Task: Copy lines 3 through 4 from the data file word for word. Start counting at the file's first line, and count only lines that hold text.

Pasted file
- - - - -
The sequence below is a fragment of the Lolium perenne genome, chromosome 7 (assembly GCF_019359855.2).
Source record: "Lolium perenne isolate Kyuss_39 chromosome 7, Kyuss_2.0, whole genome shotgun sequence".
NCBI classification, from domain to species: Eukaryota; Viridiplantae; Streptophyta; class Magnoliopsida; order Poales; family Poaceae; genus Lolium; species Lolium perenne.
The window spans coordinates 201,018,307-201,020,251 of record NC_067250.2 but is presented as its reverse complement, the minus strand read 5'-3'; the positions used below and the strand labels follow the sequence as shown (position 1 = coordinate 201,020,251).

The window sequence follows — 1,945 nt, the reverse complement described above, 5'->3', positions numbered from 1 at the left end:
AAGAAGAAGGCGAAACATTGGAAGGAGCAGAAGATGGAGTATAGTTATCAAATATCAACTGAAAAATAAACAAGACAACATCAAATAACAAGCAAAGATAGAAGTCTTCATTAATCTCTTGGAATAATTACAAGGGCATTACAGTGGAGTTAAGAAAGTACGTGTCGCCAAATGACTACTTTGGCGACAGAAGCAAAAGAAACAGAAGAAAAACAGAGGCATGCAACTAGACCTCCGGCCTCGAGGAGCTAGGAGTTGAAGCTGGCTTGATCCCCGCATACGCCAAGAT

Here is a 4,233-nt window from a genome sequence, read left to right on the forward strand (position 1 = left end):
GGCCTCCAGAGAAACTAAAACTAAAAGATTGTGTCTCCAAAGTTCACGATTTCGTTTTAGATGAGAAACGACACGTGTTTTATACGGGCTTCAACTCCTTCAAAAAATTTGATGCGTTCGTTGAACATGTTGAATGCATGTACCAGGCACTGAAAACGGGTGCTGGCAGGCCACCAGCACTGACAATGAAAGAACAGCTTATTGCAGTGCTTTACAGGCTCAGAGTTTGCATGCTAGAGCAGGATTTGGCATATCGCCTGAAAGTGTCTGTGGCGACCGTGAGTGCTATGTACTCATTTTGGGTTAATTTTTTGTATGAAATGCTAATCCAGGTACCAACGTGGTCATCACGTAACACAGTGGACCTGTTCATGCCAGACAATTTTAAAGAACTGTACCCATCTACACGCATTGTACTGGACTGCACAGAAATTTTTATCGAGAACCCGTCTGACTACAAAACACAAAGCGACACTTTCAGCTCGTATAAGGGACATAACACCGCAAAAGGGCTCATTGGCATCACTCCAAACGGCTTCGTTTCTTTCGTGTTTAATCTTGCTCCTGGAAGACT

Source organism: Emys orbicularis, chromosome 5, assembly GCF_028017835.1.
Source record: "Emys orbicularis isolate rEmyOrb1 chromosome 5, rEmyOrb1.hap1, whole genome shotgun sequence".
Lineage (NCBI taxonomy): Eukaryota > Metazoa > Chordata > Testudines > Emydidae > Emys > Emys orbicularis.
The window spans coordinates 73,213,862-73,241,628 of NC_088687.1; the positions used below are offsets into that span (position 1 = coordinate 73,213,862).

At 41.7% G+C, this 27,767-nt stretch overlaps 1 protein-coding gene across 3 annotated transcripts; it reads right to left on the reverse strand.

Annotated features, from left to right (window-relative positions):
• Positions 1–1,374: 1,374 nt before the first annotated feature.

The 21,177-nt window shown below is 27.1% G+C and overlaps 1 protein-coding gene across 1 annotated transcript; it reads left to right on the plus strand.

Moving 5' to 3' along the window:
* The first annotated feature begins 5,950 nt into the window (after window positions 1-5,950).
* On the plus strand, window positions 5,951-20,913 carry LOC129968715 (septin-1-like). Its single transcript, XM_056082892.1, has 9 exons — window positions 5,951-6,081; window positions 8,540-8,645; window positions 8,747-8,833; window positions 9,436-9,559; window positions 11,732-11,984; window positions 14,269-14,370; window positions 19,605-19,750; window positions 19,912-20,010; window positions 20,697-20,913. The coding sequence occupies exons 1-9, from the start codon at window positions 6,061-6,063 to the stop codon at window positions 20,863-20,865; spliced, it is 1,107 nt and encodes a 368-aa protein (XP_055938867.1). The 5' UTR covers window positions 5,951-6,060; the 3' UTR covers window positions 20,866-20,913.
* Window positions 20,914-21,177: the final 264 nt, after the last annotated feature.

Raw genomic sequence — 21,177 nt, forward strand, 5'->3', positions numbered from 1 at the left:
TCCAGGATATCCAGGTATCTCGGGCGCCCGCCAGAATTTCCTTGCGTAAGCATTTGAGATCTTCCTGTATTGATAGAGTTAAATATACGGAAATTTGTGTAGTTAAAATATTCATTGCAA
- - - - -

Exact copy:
NCBI classification, from domain to species: Eukaryota; Viridiplantae; Streptophyta; class Magnoliopsida; order Poales; family Poaceae; genus Lolium; species Lolium perenne.
The window spans coordinates 201,018,307-201,020,251 of record NC_067250.2 but is presented as its reverse complement, the minus strand read 5'-3'; the positions used below and the strand labels follow the sequence as shown (position 1 = coordinate 201,020,251).